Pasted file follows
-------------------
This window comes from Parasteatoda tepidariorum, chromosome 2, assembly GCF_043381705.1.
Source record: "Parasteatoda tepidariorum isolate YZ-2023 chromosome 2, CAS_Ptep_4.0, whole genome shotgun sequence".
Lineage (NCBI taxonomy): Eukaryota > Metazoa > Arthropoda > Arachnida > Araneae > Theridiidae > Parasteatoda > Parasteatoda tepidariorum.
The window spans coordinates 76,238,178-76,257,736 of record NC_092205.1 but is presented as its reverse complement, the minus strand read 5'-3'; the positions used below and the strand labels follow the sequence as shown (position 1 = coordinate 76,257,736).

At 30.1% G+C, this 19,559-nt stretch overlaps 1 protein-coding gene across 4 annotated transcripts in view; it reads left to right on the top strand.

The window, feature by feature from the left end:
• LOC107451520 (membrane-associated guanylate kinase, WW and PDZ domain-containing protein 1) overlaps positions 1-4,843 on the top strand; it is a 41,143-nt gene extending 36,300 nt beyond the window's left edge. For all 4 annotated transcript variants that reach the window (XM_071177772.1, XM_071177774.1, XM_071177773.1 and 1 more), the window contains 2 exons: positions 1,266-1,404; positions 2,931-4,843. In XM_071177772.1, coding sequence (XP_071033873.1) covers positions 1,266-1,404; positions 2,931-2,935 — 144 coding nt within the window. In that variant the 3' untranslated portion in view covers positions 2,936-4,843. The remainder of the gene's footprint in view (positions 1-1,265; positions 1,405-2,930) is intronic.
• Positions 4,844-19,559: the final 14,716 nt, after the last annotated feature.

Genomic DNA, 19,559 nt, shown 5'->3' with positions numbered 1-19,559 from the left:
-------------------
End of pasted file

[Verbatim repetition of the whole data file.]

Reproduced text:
This window comes from Parasteatoda tepidariorum, chromosome 2, assembly GCF_043381705.1.
Source record: "Parasteatoda tepidariorum isolate YZ-2023 chromosome 2, CAS_Ptep_4.0, whole genome shotgun sequence".
Lineage (NCBI taxonomy): Eukaryota > Metazoa > Arthropoda > Arachnida > Araneae > Theridiidae > Parasteatoda > Parasteatoda tepidariorum.
The window spans coordinates 76,238,178-76,257,736 of record NC_092205.1 but is presented as its reverse complement, the minus strand read 5'-3'; the positions used below and the strand labels follow the sequence as shown (position 1 = coordinate 76,257,736).

At 30.1% G+C, this 19,559-nt stretch overlaps 1 protein-coding gene across 4 annotated transcripts in view; it reads left to right on the top strand.

The window, feature by feature from the left end:
• LOC107451520 (membrane-associated guanylate kinase, WW and PDZ domain-containing protein 1) overlaps positions 1-4,843 on the top strand; it is a 41,143-nt gene extending 36,300 nt beyond the window's left edge. For all 4 annotated transcript variants that reach the window (XM_071177772.1, XM_071177774.1, XM_071177773.1 and 1 more), the window contains 2 exons: positions 1,266-1,404; positions 2,931-4,843. In XM_071177772.1, coding sequence (XP_071033873.1) covers positions 1,266-1,404; positions 2,931-2,935 — 144 coding nt within the window. In that variant the 3' untranslated portion in view covers positions 2,936-4,843. The remainder of the gene's footprint in view (positions 1-1,265; positions 1,405-2,930) is intronic.
• Positions 4,844-19,559: the final 14,716 nt, after the last annotated feature.

Genomic DNA, 19,559 nt, shown 5'->3' with positions numbered 1-19,559 from the left: